A founder member of The Wight Strollers in its current form, Sarah was a pupil at the Nesta Meech School of Dance, the banner under which our pantomimes were originally performed, from the age of 9 - and the rest, as they say, is history!
The first show Sarah directed for the company was our February 2008 production of Snow White and the Seven Dwarves, but both prior to that and since she has also taken on almost every type of panto role under the sun, from princess to villain, dame to dwarf.
Robin Hood and the Babes in the Wood is the fourteenth show Sarah has directed for the company, and we wanted to find out what it is that she loves about the Strollers, why she enjoys directing, and what keeps her coming back for more...
What's been the most challenging production for you to direct?
Priscilla: Queen of the Desert - The Musical. The scale of the whole production, the number of costume changes, the bus...it's such a massive show, and it's all very fast-paced.
But was it worth the challenges?
And what about directing in general? What is it you like about directing shows?
Because it's exciting, when I see it get on stage, to think that I've brought all of it together and managed to put my own slant and ideas on things and make them a reality. You start off with a blank canvas and you can add bits to it.
And on the other side of the coin, what's the toughest thing about being a show director?
My role crosses over into Producer a fair bit, which means I get pulled in all different directions and that can be really tricky. Critiquing your friends is always a tough task, too!
You've been a Stroller for almost fifty years - that's crazy! But you obviously love it, so what is it - in your opinion - that makes The Wight Strollers special?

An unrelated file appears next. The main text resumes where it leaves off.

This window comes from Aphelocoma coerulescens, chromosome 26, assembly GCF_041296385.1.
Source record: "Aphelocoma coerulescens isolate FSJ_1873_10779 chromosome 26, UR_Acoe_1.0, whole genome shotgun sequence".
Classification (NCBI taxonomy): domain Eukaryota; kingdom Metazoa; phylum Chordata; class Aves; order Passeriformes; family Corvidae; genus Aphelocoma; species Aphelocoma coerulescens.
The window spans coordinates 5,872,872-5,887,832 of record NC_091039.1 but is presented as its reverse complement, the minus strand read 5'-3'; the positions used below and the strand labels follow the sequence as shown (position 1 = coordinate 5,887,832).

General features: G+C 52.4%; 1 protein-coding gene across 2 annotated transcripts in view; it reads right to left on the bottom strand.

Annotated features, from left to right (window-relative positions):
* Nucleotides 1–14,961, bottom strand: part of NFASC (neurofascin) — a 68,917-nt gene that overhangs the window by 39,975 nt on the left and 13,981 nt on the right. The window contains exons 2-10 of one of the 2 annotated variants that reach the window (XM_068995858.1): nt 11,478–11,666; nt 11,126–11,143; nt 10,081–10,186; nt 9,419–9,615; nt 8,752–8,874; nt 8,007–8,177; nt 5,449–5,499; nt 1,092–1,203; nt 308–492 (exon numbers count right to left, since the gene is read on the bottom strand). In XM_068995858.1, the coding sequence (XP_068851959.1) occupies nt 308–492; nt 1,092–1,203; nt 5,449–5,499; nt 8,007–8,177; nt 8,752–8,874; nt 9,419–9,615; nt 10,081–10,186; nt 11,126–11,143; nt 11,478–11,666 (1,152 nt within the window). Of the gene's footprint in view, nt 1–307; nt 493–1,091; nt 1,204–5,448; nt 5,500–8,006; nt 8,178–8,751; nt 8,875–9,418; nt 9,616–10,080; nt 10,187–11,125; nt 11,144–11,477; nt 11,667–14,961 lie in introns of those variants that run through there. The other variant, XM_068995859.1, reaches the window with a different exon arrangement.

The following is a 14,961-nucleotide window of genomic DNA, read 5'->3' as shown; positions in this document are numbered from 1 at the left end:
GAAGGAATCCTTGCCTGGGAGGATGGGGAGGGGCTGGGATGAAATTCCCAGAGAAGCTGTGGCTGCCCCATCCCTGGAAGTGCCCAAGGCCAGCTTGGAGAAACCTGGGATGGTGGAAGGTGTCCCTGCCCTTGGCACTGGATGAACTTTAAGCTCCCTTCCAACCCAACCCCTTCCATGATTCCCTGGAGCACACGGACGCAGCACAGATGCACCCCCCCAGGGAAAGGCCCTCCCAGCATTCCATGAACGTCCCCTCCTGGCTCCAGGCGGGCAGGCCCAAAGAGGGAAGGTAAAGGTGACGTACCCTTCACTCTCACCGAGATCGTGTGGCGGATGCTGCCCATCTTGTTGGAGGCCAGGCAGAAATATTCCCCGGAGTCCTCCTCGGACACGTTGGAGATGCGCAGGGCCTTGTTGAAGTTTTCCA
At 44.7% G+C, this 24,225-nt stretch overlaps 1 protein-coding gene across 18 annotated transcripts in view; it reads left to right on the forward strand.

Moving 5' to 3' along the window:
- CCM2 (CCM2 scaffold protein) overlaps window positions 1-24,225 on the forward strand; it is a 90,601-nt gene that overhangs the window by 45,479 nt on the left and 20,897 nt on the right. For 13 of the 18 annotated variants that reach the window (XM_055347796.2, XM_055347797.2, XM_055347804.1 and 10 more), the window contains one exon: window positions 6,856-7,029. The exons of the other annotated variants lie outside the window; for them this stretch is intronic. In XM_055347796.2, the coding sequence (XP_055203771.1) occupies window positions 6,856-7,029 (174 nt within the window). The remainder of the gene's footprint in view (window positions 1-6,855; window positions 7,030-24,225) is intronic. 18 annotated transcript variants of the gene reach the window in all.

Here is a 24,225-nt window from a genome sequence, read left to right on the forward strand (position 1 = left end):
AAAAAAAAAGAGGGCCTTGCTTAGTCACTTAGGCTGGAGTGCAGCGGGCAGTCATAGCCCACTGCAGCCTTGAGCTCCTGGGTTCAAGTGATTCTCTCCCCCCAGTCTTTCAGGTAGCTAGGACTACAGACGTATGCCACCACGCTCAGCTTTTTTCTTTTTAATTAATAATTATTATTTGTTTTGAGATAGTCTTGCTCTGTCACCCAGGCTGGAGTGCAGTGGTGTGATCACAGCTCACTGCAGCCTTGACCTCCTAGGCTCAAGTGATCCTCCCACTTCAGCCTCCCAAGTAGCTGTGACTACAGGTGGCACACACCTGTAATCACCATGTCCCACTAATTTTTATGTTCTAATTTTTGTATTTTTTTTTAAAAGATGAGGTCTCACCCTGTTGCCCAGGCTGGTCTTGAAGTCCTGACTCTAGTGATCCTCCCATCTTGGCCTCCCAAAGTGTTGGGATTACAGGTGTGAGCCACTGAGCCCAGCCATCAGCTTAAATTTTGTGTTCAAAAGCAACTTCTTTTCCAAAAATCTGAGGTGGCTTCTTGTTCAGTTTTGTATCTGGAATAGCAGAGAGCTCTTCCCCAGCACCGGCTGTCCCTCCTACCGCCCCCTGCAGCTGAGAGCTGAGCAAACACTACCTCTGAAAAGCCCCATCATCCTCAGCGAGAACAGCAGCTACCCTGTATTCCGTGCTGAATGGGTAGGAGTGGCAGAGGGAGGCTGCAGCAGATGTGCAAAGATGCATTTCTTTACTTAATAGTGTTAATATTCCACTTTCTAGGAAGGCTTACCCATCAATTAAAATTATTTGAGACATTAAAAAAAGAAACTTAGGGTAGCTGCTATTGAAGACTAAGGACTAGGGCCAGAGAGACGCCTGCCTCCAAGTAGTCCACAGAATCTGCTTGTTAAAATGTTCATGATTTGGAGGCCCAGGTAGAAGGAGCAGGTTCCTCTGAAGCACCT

It's a family-orientated company, it's a very friendly group, and above all it raises money for Island charities. And it's extremely special to me because I've seen it grow from something smaller, much smaller - I remember the days when we performed at Ryde Pavilion and Carisbrooke High School! - into what it is today. It's just grown and grown. More than anything, though, I love what it [the company] stands for - the Strollers, at its heart, isn't a pretentious company, it's just a group of people who like making theatre and having fun, and our charity ethos is very much a driving force behind that. The fact that raising money for charity is our motivation keeps egos at bay, and always has done, because you see what good the money does in the local community. That's the most important thing - it's why we do it.
Being in the company so long has no doubt given you some wonderful memories - what are some of your fondest moments?
There's so many - that's really hard!
We can let you have three, if it helps!
Not much, but I'll try! Going right back, one of them would be getting my first principal role, which was Sleeping Beauty in 1984, when I was 21 - it was my first principal role, it will always be special. And the first time I played a comedy role, too, which was actually Willy in our 1999 production of Robin Hood and the Babes in the Wood, funnily enough.
But a big thing for me was seeing my children on stage and loving The Wight Strollers as much as me - that was, and still is, very special.